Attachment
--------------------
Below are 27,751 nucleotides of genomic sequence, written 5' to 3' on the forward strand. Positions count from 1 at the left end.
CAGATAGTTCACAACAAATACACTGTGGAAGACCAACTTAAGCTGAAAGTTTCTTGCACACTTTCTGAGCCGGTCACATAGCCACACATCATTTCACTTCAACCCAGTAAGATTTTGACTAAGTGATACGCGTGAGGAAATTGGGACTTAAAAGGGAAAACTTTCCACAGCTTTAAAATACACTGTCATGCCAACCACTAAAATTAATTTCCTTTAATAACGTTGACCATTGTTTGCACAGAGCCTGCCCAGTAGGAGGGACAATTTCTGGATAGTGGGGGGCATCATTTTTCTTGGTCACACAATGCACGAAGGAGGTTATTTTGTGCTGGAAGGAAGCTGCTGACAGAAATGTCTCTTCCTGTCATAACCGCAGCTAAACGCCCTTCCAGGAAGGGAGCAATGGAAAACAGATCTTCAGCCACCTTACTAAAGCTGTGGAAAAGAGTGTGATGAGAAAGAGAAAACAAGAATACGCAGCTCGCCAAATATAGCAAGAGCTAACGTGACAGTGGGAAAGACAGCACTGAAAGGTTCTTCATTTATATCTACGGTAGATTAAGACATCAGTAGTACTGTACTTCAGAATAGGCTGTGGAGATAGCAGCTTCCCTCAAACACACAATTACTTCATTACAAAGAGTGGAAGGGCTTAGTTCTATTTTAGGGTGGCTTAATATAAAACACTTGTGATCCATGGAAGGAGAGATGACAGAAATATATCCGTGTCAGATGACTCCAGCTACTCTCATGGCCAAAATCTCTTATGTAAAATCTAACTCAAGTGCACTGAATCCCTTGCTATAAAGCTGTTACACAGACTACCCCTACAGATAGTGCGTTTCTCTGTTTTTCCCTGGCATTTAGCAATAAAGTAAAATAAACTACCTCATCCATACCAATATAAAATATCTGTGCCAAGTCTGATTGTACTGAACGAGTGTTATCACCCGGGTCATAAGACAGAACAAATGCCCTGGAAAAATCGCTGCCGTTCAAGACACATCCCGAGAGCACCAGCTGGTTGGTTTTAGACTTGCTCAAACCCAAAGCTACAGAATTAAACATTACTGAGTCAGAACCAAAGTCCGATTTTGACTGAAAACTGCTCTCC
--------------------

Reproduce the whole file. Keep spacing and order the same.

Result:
Below are 27,751 nucleotides of genomic sequence, written 5' to 3' on the forward strand. Positions count from 1 at the left end.
CAGATAGTTCACAACAAATACACTGTGGAAGACCAACTTAAGCTGAAAGTTTCTTGCACACTTTCTGAGCCGGTCACATAGCCACACATCATTTCACTTCAACCCAGTAAGATTTTGACTAAGTGATACGCGTGAGGAAATTGGGACTTAAAAGGGAAAACTTTCCACAGCTTTAAAATACACTGTCATGCCAACCACTAAAATTAATTTCCTTTAATAACGTTGACCATTGTTTGCACAGAGCCTGCCCAGTAGGAGGGACAATTTCTGGATAGTGGGGGGCATCATTTTTCTTGGTCACACAATGCACGAAGGAGGTTATTTTGTGCTGGAAGGAAGCTGCTGACAGAAATGTCTCTTCCTGTCATAACCGCAGCTAAACGCCCTTCCAGGAAGGGAGCAATGGAAAACAGATCTTCAGCCACCTTACTAAAGCTGTGGAAAAGAGTGTGATGAGAAAGAGAAAACAAGAATACGCAGCTCGCCAAATATAGCAAGAGCTAACGTGACAGTGGGAAAGACAGCACTGAAAGGTTCTTCATTTATATCTACGGTAGATTAAGACATCAGTAGTACTGTACTTCAGAATAGGCTGTGGAGATAGCAGCTTCCCTCAAACACACAATTACTTCATTACAAAGAGTGGAAGGGCTTAGTTCTATTTTAGGGTGGCTTAATATAAAACACTTGTGATCCATGGAAGGAGAGATGACAGAAATATATCCGTGTCAGATGACTCCAGCTACTCTCATGGCCAAAATCTCTTATGTAAAATCTAACTCAAGTGCACTGAATCCCTTGCTATAAAGCTGTTACACAGACTACCCCTACAGATAGTGCGTTTCTCTGTTTTTCCCTGGCATTTAGCAATAAAGTAAAATAAACTACCTCATCCATACCAATATAAAATATCTGTGCCAAGTCTGATTGTACTGAACGAGTGTTATCACCCGGGTCATAAGACAGAACAAATGCCCTGGAAAAATCGCTGCCGTTCAAGACACATCCCGAGAGCACCAGCTGGTTGGTTTTAGACTTGCTCAAACCCAAAGCTACAGAATTAAACATTACTGAGTCAGAACCAAAGTCCGATTTTGACTGAAAACTGCTCTCC